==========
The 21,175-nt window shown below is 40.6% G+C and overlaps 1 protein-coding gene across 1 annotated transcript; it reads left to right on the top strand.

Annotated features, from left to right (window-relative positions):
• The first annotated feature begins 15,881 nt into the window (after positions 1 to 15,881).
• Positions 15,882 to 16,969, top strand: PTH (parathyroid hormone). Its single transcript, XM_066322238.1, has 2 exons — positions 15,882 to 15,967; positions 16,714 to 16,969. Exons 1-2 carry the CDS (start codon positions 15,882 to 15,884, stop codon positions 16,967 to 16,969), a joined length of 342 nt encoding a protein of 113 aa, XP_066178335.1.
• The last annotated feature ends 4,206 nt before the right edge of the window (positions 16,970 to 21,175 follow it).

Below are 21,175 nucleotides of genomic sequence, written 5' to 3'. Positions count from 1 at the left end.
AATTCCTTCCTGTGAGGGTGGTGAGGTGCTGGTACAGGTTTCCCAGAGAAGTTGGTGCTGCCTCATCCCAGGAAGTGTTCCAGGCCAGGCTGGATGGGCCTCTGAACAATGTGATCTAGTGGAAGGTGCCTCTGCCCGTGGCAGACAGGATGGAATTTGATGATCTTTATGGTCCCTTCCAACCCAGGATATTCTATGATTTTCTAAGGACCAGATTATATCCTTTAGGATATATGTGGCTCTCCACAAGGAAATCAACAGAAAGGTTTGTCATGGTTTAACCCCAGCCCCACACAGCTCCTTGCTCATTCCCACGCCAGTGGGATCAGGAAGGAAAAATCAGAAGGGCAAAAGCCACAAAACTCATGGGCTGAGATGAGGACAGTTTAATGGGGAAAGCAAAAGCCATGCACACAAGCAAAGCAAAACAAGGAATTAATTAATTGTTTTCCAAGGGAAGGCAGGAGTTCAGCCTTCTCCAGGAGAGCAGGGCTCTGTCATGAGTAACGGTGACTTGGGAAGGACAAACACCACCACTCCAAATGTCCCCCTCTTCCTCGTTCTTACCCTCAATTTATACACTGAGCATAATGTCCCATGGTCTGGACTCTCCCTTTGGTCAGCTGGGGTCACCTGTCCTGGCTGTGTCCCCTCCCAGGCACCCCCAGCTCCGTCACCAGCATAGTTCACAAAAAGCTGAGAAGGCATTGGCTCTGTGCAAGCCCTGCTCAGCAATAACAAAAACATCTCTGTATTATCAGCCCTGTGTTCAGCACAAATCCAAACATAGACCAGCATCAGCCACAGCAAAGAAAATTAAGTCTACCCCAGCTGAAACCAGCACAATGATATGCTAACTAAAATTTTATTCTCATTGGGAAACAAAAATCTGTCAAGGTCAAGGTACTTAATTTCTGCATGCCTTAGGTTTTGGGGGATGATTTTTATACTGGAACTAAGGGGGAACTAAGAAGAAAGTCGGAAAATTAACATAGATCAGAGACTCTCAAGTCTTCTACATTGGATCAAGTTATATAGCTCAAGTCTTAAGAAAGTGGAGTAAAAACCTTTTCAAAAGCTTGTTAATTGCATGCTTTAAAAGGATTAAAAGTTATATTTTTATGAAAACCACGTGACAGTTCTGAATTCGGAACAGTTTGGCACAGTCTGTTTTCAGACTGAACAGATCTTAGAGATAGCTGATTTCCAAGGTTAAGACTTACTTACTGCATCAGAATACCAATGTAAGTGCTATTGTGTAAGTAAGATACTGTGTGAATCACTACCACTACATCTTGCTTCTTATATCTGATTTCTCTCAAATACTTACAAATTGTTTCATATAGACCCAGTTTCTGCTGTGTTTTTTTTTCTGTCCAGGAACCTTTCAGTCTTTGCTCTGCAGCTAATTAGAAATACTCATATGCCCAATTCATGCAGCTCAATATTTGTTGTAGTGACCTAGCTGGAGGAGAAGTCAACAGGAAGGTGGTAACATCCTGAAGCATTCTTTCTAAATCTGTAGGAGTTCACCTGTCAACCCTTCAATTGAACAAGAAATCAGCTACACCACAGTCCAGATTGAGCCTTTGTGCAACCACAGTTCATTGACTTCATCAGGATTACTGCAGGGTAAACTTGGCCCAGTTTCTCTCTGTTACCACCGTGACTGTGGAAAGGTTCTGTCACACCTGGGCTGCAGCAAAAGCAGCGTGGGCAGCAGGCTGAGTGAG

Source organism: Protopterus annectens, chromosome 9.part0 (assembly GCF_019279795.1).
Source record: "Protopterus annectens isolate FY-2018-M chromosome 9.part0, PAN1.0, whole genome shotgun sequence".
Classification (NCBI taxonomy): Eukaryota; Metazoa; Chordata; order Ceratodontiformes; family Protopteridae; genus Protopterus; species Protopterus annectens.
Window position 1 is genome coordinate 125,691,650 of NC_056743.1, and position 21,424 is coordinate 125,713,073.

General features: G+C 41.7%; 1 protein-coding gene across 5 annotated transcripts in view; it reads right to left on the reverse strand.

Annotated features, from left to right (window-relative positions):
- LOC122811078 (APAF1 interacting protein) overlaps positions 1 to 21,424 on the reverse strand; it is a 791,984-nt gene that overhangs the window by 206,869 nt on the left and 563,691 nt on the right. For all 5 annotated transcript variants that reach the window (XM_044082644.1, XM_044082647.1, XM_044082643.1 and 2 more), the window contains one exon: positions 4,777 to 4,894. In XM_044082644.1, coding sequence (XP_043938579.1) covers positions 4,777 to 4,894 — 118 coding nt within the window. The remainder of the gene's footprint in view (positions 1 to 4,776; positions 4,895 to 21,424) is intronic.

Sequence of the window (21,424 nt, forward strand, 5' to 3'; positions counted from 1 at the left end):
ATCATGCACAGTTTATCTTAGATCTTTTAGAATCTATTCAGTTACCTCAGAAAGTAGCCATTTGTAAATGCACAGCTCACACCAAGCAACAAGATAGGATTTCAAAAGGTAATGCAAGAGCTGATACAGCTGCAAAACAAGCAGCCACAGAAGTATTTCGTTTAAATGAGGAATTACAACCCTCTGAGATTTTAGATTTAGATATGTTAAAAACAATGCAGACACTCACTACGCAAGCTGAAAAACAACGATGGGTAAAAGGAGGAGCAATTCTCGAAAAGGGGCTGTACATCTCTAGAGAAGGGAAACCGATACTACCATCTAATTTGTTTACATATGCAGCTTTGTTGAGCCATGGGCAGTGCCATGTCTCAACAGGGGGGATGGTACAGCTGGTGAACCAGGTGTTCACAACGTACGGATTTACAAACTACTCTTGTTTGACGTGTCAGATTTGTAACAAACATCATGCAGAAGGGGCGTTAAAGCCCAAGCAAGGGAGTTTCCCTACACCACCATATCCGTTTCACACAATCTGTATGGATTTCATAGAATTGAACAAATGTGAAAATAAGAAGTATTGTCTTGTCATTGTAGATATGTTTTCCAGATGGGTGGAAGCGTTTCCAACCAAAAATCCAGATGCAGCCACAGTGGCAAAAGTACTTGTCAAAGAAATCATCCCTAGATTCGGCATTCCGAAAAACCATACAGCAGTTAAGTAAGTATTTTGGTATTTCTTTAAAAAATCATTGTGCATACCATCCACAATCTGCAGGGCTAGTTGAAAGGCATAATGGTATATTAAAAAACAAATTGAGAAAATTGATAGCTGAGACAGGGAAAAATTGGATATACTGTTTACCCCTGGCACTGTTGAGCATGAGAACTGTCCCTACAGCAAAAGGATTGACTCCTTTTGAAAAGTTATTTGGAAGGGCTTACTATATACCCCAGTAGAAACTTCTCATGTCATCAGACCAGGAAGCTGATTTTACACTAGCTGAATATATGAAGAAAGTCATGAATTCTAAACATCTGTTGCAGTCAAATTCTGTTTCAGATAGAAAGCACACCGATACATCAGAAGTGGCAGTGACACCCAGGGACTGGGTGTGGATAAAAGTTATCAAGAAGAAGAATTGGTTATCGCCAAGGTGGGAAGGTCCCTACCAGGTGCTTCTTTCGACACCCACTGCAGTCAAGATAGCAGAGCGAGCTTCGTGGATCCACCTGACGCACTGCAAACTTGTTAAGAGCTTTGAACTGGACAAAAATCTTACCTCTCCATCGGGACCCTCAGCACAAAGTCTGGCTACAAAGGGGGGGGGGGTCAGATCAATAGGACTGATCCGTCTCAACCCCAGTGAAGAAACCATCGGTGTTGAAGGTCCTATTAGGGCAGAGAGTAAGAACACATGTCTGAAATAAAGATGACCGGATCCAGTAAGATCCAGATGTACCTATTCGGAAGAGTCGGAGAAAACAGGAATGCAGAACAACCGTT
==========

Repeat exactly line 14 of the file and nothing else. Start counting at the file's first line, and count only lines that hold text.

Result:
- LOC122811078 (APAF1 interacting protein) overlaps positions 1 to 21,424 on the reverse strand; it is a 791,984-nt gene that overhangs the window by 206,869 nt on the left and 563,691 nt on the right. For all 5 annotated transcript variants that reach the window (XM_044082644.1, XM_044082647.1, XM_044082643.1 and 2 more), the window contains one exon: positions 4,777 to 4,894. In XM_044082644.1, coding sequence (XP_043938579.1) covers positions 4,777 to 4,894 — 118 coding nt within the window. The remainder of the gene's footprint in view (positions 1 to 4,776; positions 4,895 to 21,424) is intronic.